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Building a Vision for a Student Information System Future Design: Ideal State Process Analysis

The Student Information System (SIS) project team has built a rich body of knowledge developing a process landscape and current state maps. We’ve arrived here with the help of 233 subject matter experts from campus and UC San Diego Extension. After conducting over 200 working sessions we identified 117 processes on the process landscape. We looked for improvement opportunities and prioritized 67 for further review, which has resulted in more than 170 current state process maps. 

Why have we done all of this work? Because we need to understand how things work now before we set out to improve and optimize processes. With this knowledge as a baseline, we now ask: 

  • Is this the best process to accomplish our goals? 
  • Can we find opportunities to eliminate or reduce process inefficiencies that exist due to the limitations of our current student information system, ISIS?
  • Can we identify inefficiencies caused by communication deficiencies between systems?

To answer these questions, the SIS project team is now conducting system agnostic ideal state process sessions. By constructing a vision of the future, the SIS project team will be able to use this as a guide when the time comes to create the detailed design in the new SIS. 

This vision is the North Star that will guide us towards a better way of working. When applied, we aim to accomplish the following:

  1. Begin with the end in mind: What do we want to achieve?
  2. Look backwards to facilitate design discussions: How best to get there?
  3. Move step by step towards the vision.

Ideal state sessions are being held in the form of dedicated half-day workshops spread over a period of 11 weeks. So what are we doing spending all this time together?

First, we use the Lean Six Sigma methodology to walk through the current state maps to identify instances of rework, over-processing, wait time, and error rate. Then, through the facilitation of various brainstorm activities, we work to identify quick-wins, medium effort opportunities, and also difficult – maybe impossible - opportunities for improvement. The idea is to build the best-case scenario, the “have our cake and eat it" option. At the end of this process we will have clearly described, documented and envisioned our ideal state.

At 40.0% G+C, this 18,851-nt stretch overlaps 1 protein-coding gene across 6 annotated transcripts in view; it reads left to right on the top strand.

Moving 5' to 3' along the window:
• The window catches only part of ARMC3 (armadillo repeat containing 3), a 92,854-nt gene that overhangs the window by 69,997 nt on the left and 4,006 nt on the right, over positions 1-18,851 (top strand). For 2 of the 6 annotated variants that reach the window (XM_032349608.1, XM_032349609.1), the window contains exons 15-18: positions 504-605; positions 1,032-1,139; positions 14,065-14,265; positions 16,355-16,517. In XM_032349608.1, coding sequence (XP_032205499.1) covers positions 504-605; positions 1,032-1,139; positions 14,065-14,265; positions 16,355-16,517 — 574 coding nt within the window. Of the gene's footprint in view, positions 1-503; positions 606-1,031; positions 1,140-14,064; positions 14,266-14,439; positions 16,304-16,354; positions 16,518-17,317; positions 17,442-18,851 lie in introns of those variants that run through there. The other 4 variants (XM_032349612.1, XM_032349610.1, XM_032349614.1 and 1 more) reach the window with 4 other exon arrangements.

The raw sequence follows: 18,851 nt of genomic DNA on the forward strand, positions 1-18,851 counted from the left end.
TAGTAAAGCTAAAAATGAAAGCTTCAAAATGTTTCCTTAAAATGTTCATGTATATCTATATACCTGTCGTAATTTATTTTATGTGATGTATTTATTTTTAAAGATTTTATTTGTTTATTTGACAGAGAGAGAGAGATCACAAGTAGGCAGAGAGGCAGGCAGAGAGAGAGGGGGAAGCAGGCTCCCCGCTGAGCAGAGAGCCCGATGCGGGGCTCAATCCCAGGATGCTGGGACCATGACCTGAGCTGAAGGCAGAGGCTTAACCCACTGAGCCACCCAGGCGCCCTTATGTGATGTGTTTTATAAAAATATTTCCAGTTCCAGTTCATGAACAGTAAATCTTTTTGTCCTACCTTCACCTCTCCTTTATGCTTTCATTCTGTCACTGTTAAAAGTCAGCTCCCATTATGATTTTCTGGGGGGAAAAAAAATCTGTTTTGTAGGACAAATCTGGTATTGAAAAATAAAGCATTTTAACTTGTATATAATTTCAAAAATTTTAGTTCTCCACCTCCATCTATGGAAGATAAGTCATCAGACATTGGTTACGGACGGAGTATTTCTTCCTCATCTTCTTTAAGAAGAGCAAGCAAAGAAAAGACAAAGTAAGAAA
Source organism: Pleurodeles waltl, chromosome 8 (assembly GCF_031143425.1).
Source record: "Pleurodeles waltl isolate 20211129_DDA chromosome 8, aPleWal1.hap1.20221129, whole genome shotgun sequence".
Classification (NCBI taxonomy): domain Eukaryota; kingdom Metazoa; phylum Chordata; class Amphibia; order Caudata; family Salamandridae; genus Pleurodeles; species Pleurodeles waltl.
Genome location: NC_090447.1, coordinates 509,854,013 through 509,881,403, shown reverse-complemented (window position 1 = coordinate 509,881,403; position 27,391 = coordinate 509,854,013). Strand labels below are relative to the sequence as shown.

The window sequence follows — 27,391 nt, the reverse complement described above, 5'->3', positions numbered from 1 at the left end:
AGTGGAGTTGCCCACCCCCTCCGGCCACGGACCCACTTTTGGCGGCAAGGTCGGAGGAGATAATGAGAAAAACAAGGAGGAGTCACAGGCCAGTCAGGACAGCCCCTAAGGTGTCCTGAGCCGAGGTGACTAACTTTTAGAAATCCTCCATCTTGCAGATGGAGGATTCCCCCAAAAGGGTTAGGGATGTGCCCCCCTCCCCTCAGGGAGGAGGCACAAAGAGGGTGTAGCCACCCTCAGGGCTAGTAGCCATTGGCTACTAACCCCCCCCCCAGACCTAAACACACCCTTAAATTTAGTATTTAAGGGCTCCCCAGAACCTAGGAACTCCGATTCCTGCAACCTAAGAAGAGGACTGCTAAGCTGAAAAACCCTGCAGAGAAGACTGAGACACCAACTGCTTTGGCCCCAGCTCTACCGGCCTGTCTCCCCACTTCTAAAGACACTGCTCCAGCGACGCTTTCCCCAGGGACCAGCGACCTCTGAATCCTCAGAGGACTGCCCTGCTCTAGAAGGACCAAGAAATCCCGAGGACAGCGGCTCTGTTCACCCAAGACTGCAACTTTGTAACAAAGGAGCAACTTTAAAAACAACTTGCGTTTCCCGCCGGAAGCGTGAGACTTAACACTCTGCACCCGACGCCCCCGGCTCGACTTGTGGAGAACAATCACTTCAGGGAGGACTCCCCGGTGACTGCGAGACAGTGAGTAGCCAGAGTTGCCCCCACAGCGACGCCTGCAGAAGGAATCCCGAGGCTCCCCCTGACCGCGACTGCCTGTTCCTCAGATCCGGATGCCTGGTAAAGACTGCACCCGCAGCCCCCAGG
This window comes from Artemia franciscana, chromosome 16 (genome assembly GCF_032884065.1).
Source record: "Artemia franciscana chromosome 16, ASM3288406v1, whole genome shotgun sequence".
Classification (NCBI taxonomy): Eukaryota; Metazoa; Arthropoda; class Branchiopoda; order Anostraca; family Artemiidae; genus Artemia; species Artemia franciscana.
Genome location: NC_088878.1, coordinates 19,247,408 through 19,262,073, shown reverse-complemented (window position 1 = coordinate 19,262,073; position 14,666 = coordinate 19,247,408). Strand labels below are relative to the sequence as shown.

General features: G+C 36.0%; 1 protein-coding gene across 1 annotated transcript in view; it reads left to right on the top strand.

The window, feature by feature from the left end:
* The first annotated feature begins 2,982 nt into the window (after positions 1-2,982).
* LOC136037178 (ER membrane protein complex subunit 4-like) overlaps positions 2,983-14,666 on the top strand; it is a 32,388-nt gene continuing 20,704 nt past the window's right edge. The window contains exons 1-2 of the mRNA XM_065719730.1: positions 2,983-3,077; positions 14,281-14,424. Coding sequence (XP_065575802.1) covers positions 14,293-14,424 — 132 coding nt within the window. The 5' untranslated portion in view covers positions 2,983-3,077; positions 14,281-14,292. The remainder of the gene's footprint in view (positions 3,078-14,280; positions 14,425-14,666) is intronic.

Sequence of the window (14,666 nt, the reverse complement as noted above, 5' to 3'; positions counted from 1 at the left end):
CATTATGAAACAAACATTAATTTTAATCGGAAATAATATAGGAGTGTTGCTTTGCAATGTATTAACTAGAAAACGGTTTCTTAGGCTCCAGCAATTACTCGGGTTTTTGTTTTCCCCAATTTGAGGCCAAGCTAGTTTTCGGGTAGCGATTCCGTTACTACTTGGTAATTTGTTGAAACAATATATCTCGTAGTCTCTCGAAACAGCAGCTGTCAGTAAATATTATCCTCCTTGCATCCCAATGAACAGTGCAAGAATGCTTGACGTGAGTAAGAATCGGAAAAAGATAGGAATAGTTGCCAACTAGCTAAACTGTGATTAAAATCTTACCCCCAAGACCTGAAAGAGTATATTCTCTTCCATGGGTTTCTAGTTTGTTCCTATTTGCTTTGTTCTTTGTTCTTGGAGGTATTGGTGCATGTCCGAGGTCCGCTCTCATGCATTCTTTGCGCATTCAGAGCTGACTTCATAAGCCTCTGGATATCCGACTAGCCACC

The subject matter experts involved in the ideal state mapping are applying their expertise, experience and perspective to build and document high-level system requirements.

Ideal state sessions are organized into five design tracks:

  1. Courses and class scheduling
  2. Enrollment and registration
  3. Academic records
  4. Billing and payment
  5. Financial aid and scholarships

Ideal state workshops for the financial aid and scholarships design track concluded the last week of February. Work is currently underway for courses and class scheduling, which will be followed by the remaining three design tracks.

“The ideal state workshop was more than each area giving a wishlist of our hoped-for tools: with each exercise the facilitators asked thoughtful questions and pushed us to expand our view of what a new SIS could be,” said Courtney Aguila, one of the subject matter experts for financial aid and scholarships.

Aguila further reflected on the power of participating in this exercise as a team, saying, “Having worked on campus for 10 years, I know that we are interconnected in the work we do. Even knowing this, it was almost a revelation listening to the other subject matter experts explain their processes and highlight even more areas where one process has downstream effects for other processes, other people, and whole other departments. It was a fascinating experience that I was so happy to be part of.”

With each ideal state workshop, and through the formulation of this vision, we are able to get one step closer to collectively defining our requirements for a future student information system. Whichever new student system the university chooses, we realize it will have limitations that prevent an ideal state from being fully realized. However, the ideal state gives us a clear target to aim for - and while we may not get a bulls-eye every time, our future state will be closer to ideal thanks to this effort.

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